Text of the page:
BWW Reviews: TO MASTER THE ART
You probably don't need the sweet, buttery smell of shallots cooking to know that TimeLine Theatre Company's production of "To Master the Art" is the theatrical equivalent of comfort food. It would be nostalgic, sentimental and absolutely delicious without the onstage cooking.
And while the smell of cooking shallots will have you salivating, it is the performance of Karen Janes Woditsch as famed chef and author Julia Child that foodies and fans of good theater will savor. Woditsch gives one of the best performances of this season and the show is not to be missed.
Though essentially a remounting of TimeLine's 2010 off-Loop hit (there have been some minor tweaks to the book by William Brown and Doug Frew), this is anything but reheated leftovers. Woditsch gives a performance that has both aged like a fine wine and marinated like a cut of beef. It's sumptious, humorous and ultimately uplifting. There is perhaps no greater honor to the master chef who once quipped that food was "one of the simplest and nicest pleasures" than is this show.
The play's plot doesn't cover much new ground (most of this was covered in either Child's autobiography My Life in France and/or in the film "Julie & Julia"). Gourmands and fans of the late chef and author will find all the major highlights of Child's time in France are covered here from the development of her sophisticated palate after a soul and spirit-defining first meal in France (a lunch of oysters, sole meunière and , because it is after all France, a bottle of white wine), through her humble determination to be accepted as an equal and not just some American debutante at the famed Le Cordon Bleu cooking school. The play also dwells on Child's study under master chef Max Bugnard (the superb Terry Hamilton), her fateful meeting with Simone Beck (Jeannie Affelder, whose Simca gradually warms to both Child as a person and the nickname of "Simca" that Child bestows on her), the co-founding with Beck of the cooking school L'école des trois gourmandes, the decade spent writing the groundbreaking 726-page tome "Mastering the Art of French Cooking" with her and the struggle to get the book, which would eventually have an impact on American kitchens which continues to this very day.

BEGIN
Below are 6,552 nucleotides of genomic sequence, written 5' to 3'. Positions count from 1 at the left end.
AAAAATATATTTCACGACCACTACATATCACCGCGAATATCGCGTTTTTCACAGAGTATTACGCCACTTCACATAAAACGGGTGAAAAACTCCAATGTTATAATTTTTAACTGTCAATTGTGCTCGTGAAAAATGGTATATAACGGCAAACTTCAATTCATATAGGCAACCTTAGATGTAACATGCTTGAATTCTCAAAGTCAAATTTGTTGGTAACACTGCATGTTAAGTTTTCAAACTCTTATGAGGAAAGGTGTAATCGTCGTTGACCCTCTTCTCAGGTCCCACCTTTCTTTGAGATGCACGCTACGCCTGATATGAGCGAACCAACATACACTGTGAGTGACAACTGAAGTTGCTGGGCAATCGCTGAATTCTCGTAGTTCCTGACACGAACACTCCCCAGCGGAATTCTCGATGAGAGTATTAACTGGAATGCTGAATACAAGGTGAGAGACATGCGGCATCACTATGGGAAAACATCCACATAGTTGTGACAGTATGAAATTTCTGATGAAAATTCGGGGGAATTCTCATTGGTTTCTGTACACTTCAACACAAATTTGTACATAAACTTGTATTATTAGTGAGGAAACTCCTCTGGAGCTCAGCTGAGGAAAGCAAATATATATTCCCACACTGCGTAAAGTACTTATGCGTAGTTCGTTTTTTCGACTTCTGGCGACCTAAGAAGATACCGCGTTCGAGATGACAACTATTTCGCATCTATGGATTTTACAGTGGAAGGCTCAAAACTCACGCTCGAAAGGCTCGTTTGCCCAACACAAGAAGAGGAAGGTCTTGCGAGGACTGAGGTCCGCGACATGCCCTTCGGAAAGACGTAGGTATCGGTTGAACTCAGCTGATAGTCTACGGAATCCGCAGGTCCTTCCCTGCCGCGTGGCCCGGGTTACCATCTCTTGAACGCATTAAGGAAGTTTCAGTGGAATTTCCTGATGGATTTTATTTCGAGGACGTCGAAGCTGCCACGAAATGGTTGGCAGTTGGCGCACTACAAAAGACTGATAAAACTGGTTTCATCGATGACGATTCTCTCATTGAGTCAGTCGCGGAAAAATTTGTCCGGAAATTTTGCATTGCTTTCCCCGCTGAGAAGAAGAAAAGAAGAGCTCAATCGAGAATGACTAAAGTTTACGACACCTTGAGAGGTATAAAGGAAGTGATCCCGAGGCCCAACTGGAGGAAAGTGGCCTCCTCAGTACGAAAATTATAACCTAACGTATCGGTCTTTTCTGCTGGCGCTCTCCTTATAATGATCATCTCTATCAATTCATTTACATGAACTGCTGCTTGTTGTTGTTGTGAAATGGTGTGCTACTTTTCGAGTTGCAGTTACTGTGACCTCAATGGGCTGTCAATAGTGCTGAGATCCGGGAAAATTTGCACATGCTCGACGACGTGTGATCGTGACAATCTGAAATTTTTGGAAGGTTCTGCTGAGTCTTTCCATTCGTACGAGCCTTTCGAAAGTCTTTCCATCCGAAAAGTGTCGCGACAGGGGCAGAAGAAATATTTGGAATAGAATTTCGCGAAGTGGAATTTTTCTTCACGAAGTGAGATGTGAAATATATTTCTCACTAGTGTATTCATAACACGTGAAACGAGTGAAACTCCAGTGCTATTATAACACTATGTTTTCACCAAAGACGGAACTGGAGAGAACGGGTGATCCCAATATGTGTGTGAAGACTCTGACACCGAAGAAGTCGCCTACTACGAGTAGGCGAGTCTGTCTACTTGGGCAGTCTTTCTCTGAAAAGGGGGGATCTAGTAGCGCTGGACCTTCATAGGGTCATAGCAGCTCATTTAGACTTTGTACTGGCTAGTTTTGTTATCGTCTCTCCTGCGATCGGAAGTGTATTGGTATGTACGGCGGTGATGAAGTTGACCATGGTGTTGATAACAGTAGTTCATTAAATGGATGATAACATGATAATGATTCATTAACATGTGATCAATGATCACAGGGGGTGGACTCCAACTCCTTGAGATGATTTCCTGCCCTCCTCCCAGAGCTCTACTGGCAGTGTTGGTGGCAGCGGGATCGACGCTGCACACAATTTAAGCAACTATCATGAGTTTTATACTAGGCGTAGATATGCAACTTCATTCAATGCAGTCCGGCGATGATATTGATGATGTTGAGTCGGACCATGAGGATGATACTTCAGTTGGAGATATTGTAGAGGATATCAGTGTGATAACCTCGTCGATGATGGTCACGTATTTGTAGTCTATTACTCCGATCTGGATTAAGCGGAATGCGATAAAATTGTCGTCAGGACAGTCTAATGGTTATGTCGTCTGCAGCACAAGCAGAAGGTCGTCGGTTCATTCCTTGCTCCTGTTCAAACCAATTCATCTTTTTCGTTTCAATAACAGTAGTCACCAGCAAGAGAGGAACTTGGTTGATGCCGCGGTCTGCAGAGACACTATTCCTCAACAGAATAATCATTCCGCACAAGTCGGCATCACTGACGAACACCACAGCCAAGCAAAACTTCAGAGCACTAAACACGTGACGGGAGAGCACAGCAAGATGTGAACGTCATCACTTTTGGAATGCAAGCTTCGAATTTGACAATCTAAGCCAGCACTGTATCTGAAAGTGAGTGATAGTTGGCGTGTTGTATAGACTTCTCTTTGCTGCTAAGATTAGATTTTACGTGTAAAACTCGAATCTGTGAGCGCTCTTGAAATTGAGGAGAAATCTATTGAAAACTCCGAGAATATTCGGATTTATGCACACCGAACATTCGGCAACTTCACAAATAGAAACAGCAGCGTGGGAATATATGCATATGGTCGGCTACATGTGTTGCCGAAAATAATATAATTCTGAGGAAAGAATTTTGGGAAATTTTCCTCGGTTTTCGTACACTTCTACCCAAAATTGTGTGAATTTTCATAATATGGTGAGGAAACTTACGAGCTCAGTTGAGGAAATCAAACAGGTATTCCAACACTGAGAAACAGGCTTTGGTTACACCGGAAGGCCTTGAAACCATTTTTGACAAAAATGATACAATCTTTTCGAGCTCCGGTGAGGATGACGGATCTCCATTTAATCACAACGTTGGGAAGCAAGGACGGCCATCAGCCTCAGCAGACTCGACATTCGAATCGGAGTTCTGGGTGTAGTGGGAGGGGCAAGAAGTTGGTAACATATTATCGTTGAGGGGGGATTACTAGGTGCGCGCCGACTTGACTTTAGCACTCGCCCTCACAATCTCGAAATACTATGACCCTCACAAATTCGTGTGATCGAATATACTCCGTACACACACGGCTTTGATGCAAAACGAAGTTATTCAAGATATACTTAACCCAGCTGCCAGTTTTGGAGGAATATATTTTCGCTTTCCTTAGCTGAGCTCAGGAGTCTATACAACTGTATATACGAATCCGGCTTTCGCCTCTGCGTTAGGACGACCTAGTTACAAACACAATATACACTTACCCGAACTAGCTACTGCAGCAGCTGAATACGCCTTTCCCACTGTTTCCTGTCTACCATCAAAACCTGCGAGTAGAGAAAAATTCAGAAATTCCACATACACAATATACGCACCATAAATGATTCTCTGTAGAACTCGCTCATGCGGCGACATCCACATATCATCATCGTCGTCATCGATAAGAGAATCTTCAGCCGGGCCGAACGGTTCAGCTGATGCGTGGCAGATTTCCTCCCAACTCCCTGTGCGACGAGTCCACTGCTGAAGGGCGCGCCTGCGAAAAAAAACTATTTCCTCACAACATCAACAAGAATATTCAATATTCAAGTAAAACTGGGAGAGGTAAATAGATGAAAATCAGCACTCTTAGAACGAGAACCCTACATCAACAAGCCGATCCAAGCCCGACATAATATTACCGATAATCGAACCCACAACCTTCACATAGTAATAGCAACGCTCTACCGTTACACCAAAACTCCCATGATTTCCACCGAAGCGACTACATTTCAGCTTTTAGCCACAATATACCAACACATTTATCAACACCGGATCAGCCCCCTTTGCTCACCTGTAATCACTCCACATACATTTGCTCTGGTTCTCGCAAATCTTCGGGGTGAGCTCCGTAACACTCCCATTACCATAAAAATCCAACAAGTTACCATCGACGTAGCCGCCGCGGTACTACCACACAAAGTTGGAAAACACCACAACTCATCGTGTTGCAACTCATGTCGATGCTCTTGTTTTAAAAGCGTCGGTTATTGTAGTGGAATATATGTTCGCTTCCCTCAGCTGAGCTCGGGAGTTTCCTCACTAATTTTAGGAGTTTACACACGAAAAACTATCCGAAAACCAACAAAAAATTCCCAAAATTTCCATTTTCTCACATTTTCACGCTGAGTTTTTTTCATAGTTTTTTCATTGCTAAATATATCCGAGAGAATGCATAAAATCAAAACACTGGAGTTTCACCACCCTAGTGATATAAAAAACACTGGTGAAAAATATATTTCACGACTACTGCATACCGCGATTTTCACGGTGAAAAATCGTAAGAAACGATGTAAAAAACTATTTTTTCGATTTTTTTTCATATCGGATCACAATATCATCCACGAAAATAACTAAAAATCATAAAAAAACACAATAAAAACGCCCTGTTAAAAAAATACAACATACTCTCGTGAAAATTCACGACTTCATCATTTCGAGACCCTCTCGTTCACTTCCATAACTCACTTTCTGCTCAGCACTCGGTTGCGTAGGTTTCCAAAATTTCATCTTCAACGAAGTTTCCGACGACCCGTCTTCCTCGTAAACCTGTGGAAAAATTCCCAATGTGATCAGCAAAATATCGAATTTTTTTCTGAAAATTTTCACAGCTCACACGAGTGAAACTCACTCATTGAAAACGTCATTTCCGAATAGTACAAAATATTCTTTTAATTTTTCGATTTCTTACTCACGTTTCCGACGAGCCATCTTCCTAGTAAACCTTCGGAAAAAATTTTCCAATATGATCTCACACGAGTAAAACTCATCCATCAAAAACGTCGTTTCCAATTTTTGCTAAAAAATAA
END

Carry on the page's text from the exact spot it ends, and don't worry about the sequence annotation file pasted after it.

Child's relationship to her husband Paul (Craig Spidle) is, of course, tested while she struggles to get her book published and he is interrogated in Washington D.C. at the height of McCarthyism. The pair is a little too supportive of each other's life choices and endeavors. They rarely argue in the show; this seems more playwrights Brown and Frew's idolizing of their subject matter than it does with reality (every happily married couple I know fights over things big and small).
Other notable performances include Sam Ashdown as Carolina, a fellow culinary student who dreams of opening a sophisticated barbecue shack and Janet Ulrich Brooks as both Child's cooking school nemesis Madame Dorin and her book-publishing advocate Avis.
If there is any edge to the show it is with the character of Jane Foster (Heidi Kettenring). A friend who served with the Childs in WWII, Foster was famously indicted by a Federal grand jury for espionage in 1957 (charges she continued to refute until her death in 1979). A scene set towards the end as the Childs are preparing to move back to the states has Foster realizes she will never return stateside. It allows Kettenring to display her formidable acting chops, but it's the culinary equivalent of getting a spoonful of aspic when you had been eating fruit salad.
"To Master the Art" runs through Oct. 20 at the Broadway Playhouse at Water Tower Place, 175 E. Chestnut. Tickets, $24-$75. Call (800) 775-2000.